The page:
Catechism of the Catholic Church / Part Two: The Celebration of The Christian Mystery
Why the liturgy?
1066 In the Symbol of the faith the Church confesses the mystery of the Holy Trinity and of the plan of God's "good pleasure" for all creation: the Father accomplishes the "mystery of his will" by giving his beloved Son and his Holy Spirit for the salvation of the world and for the glory of his name.1
Such is the mystery of Christ, revealed and fulfilled in history according to the wisely ordered plan that St. Paul calls the "plan of the mystery"2 and the patristic tradition will call the "economy of the Word incarnate" or the "economy of salvation."
1067 "The wonderful works of God among the people of the Old Testament were but a prelude to the work of Christ the Lord in redeeming mankind and giving perfect glory to God. He accomplished this work principally by the Paschal mystery of his blessed Passion, Resurrection from the dead, and glorious Ascension, whereby 'dying he destroyed our death, rising he restored our life.' For it was from the side of Christ as he slept the sleep of death upon the cross that there came forth 'the wondrous sacrament of the whole Church."'3
For this reason, the Church celebrates in the liturgy above all the Paschal mystery by which Christ accomplished the work of our salvation.
1068 It is this mystery of Christ that the Church proclaims and celebrates in her liturgy so that the faithful may live from it and bear witness to it in the world:
For it is in the liturgy, especially in the divine sacrifice of the Eucharist, that "the work of our redemption is accomplished," and it is through the liturgy especially that the faithful are enabled to express in their lives and manifest to others the mystery of Christ and the real nature of the true Church.4
What does the word liturgy mean?
The word "liturgy" originally meant a "public work" or a
"service in the name of/on behalf of the people."
In the New Testament the word "liturgy" refers not only to the
celebration of divine worship but also to the proclamation of the Gospel and to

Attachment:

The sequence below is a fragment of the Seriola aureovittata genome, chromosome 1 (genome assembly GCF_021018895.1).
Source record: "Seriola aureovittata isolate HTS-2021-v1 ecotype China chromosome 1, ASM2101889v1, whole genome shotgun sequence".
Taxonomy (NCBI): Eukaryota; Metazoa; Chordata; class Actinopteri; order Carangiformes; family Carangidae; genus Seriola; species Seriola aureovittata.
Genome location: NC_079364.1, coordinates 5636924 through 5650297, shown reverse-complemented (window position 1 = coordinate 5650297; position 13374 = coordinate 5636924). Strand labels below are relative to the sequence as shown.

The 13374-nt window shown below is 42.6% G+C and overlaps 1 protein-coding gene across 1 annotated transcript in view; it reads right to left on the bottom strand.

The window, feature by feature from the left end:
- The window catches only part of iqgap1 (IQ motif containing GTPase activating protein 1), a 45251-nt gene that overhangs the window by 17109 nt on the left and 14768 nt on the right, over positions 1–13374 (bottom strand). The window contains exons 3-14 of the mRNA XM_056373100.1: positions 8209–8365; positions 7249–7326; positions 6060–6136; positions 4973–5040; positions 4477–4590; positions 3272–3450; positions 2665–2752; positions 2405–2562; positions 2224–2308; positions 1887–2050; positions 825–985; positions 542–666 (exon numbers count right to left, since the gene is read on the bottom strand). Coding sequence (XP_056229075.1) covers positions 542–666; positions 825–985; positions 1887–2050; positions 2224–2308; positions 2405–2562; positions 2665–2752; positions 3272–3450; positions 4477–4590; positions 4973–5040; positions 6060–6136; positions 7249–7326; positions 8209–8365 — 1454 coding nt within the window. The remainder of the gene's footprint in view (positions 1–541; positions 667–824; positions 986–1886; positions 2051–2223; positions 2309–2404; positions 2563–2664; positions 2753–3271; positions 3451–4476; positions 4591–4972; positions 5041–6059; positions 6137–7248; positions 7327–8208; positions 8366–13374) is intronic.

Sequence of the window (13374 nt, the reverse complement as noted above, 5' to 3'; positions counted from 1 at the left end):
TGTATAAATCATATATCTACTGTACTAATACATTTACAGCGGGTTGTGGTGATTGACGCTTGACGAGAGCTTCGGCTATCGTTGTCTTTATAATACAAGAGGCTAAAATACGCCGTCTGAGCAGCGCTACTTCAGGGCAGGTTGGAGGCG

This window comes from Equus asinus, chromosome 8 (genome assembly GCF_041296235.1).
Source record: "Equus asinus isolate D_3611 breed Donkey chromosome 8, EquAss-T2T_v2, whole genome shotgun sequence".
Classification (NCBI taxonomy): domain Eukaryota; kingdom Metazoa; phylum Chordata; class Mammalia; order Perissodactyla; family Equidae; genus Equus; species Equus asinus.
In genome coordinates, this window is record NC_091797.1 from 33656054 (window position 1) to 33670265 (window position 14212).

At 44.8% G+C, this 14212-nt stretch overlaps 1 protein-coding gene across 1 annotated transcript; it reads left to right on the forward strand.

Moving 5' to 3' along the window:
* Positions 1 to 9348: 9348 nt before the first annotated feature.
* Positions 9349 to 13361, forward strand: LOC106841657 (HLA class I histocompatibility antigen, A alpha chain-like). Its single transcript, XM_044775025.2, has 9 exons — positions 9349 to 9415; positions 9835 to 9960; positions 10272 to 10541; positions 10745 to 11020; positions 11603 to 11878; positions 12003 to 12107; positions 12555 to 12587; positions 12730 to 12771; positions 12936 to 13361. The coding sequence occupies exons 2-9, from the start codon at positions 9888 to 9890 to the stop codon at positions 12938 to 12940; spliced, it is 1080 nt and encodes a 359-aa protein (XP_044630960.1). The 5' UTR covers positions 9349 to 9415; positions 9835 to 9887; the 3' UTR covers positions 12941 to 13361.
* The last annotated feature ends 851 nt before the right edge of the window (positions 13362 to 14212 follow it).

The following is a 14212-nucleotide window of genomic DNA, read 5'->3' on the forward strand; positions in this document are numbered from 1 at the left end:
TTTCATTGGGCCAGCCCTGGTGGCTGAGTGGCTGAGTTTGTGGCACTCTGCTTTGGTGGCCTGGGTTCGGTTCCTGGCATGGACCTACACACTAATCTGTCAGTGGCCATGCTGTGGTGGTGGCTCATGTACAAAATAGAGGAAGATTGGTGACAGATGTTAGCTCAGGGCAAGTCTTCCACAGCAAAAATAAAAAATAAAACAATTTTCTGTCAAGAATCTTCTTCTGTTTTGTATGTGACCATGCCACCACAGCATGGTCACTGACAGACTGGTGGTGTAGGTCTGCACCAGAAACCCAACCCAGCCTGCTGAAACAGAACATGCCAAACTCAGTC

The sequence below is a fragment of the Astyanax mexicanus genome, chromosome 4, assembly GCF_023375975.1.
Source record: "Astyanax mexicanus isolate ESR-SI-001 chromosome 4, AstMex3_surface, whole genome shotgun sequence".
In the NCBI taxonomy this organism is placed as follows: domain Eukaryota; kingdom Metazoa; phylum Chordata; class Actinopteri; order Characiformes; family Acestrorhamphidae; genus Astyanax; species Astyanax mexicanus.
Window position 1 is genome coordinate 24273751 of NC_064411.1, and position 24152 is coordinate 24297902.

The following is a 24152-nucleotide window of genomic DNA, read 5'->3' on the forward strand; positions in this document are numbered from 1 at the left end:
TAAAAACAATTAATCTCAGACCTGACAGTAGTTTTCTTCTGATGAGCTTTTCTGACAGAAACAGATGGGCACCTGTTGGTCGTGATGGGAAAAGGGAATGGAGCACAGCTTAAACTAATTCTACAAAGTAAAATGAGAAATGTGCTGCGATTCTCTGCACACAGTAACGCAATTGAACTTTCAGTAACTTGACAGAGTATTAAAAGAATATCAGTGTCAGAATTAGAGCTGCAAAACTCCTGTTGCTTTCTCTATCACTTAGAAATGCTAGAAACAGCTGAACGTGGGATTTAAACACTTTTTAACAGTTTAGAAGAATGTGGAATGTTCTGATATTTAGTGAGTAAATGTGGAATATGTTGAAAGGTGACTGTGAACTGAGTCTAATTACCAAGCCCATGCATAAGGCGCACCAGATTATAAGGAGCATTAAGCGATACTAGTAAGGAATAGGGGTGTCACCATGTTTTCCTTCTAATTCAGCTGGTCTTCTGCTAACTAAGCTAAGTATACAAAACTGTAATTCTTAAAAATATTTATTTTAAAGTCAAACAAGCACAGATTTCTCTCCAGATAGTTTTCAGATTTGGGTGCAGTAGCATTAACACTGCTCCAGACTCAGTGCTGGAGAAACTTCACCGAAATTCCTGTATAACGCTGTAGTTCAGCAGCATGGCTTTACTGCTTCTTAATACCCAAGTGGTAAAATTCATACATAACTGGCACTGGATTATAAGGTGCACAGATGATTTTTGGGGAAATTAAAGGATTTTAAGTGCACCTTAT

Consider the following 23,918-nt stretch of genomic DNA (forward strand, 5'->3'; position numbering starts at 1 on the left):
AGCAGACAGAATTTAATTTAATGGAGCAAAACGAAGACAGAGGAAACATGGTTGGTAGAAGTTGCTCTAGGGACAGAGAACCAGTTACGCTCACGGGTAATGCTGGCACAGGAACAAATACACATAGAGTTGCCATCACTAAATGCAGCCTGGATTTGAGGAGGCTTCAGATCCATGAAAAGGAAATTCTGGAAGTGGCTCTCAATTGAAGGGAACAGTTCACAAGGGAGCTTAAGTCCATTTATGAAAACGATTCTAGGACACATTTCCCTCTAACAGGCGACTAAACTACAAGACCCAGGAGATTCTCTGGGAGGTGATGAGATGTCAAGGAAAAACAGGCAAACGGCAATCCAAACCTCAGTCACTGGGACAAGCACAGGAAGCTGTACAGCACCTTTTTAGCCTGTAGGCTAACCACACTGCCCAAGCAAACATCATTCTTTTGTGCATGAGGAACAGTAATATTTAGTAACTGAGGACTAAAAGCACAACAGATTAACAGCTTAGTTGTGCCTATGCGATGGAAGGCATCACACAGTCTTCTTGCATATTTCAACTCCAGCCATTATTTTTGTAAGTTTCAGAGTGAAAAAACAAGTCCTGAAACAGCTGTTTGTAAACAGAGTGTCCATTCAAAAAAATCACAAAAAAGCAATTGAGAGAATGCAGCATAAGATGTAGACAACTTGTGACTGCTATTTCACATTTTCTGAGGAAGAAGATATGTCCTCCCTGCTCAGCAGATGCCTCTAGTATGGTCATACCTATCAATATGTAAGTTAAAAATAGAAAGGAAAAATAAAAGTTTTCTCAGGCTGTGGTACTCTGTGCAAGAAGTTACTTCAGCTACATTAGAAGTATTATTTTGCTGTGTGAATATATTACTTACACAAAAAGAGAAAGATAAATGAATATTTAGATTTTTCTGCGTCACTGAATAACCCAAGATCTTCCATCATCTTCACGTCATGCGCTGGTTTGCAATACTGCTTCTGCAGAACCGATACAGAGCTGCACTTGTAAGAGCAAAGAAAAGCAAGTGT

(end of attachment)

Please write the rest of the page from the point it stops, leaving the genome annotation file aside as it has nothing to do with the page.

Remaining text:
active charity.6 In all of these situations it is a question of the service
of God and neighbor.
The liturgy then is rightly
seen as an exercise of the priestly office of Jesus Christ.
Liturgy as source of life
1071 As the work of Christ liturgy is also an action of his Church. It makes the Church present and manifests her as the visible sign of the communion in Christ between God and men. It engages the faithful in the new life of the community and involves the "conscious, active, and fruitful participation" of everyone.9
1072 "The sacred liturgy does not exhaust the entire activity of the Church":10 it must be preceded by evangelization, faith, and conversion. It can then produce its fruits in the lives of the faithful: new life in the Spirit, involvement in the mission of the Church, and service to her unity.
Prayer and liturgy
1073 The liturgy is also a participation in Christ's own prayer addressed to the Father in the Holy Spirit. In the liturgy, all Christian prayer finds its source and goal. Through the liturgy the inner man is rooted and grounded in "the great love with which [the Father] loved us" in his beloved Son.11 It is the same "marvelous work of God" that is lived and internalized by all prayer, "at all times in the Spirit."12
Catechesis and liturgy
"The liturgy is the summit toward which the activity of the Church is
directed; it is also the font from which all her power flows."13
Liturgical catechesis aims to initiate people into the mystery of Christ (It is
"mystagogy." ) by proceeding from the visible to the invisible, from
the sign to the thing signified, from the "sacraments" to the
1 ⇒ Eph 1:9.
2 ⇒ Eph 3:9; cf. ⇒ 3:4.
3 SC 5 # 2; cf. St. Augustine, En. in Ps. 138, 2: PL 37, 1784-1785.
4 SC 2.
5 Cf. ⇒ Jn 17:4.
6 Cf. ⇒ Lk 1:23; ⇒ Rom 15:16, ⇒ 27; ⇒ Phil 2:14-17, ⇒ 25, ⇒ 30.
7 Cf. ⇒ Heb 8:2, 6.
8 SC 7 # 2-3.
9 SC 11.
10 SC 9.
11 ⇒ Eph 2:4; ⇒ 3:16-17.
12 ⇒ Eph 6:18.
13 SC 10.
14 John Paul II, CT 23.
15 Cf. SC 3-4.